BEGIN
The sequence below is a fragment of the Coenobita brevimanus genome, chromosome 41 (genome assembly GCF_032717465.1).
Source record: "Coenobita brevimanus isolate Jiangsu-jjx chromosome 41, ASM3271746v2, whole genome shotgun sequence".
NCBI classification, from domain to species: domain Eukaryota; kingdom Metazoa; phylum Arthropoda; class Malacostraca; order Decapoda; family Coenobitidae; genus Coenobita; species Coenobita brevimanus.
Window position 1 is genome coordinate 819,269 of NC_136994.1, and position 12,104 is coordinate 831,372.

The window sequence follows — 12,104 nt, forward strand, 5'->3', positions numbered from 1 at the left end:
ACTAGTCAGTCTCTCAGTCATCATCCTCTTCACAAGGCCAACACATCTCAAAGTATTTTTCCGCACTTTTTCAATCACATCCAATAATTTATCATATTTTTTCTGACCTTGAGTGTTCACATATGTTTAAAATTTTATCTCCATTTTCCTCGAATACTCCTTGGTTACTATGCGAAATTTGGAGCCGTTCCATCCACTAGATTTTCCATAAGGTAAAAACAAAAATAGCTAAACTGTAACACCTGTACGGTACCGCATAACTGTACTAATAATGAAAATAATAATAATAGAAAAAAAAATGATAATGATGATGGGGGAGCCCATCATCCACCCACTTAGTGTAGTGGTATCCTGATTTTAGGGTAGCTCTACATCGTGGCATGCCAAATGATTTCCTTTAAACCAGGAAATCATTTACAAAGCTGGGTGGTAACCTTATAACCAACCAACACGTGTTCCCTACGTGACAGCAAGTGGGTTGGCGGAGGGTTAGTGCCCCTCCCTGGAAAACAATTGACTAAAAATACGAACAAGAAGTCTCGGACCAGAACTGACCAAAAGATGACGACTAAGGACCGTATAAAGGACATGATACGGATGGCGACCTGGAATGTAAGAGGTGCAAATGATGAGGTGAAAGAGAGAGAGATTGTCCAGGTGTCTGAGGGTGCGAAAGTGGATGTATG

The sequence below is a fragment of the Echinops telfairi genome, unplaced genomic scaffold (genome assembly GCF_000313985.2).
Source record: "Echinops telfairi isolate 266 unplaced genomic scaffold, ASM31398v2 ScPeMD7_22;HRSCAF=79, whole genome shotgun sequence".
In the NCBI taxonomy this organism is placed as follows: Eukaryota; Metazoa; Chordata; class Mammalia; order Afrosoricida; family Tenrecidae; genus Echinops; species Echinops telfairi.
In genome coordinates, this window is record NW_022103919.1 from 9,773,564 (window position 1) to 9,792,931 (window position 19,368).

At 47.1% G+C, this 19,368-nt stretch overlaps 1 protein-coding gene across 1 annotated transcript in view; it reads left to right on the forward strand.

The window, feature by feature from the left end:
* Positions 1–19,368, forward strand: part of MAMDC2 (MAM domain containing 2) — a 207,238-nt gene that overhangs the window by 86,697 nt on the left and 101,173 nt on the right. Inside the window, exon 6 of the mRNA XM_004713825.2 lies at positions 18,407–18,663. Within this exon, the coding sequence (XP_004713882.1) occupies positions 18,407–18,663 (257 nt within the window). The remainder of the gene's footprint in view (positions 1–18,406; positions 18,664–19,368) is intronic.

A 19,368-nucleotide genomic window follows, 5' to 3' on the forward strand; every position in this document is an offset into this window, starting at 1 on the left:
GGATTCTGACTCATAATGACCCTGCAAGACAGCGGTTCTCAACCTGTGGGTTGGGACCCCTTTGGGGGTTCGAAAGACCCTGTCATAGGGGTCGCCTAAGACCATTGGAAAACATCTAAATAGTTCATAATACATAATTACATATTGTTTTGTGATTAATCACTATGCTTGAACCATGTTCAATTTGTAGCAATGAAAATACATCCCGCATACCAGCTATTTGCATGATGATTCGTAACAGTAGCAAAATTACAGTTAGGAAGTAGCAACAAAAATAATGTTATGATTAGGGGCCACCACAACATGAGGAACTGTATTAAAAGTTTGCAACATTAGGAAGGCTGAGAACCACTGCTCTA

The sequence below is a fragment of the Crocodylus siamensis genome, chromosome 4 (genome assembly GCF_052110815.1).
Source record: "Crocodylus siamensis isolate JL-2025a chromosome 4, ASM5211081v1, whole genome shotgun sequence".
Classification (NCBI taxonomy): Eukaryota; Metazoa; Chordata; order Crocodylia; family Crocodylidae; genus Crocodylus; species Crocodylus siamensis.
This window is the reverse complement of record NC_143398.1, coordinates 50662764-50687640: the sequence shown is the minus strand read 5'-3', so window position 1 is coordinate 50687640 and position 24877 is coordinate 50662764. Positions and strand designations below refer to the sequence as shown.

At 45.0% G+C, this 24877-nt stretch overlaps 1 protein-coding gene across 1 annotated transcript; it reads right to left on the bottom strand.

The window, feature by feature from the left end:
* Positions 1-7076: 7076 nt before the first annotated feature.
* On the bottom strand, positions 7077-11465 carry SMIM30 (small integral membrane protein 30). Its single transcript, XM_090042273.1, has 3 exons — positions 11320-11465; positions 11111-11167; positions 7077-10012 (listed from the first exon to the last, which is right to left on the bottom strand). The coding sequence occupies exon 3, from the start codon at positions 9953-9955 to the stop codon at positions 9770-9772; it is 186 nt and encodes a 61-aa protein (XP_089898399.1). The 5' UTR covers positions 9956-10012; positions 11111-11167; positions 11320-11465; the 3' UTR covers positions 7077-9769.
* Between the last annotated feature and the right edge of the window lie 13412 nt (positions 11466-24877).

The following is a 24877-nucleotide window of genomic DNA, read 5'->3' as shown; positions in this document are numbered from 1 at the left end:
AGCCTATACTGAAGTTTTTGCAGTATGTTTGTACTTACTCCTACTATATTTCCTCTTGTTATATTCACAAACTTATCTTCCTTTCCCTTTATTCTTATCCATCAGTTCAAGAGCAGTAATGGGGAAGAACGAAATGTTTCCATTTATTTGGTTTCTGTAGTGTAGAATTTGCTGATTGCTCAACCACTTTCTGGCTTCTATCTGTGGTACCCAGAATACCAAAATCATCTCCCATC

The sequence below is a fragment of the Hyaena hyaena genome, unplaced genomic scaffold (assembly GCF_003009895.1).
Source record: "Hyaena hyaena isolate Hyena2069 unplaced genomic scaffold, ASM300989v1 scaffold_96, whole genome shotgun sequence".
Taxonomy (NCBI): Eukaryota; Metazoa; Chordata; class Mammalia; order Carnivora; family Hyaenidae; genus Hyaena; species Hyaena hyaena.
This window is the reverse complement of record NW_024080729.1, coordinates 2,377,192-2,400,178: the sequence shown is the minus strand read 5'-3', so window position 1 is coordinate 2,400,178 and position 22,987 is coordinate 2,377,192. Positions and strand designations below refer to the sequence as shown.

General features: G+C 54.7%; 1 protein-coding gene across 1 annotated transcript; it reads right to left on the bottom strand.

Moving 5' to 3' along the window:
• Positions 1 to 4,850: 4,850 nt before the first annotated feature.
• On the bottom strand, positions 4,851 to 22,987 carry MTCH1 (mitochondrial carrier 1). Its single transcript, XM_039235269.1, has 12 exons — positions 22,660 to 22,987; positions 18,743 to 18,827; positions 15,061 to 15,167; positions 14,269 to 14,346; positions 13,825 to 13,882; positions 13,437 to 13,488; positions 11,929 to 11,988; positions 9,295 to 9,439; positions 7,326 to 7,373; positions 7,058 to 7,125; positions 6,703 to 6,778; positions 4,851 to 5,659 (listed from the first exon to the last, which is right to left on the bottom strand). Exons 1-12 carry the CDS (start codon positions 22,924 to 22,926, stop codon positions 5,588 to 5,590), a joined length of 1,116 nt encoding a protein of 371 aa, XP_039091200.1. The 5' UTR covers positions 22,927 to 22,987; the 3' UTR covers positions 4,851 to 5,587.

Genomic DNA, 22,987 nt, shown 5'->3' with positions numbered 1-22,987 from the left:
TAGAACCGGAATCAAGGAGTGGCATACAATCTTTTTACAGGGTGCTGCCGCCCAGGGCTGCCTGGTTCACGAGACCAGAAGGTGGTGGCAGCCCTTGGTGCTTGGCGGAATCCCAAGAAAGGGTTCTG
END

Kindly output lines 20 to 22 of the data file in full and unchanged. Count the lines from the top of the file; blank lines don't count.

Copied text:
At 45.0% G+C, this 24877-nt stretch overlaps 1 protein-coding gene across 1 annotated transcript; it reads right to left on the bottom strand.

The window, feature by feature from the left end:
* Positions 1-7076: 7076 nt before the first annotated feature.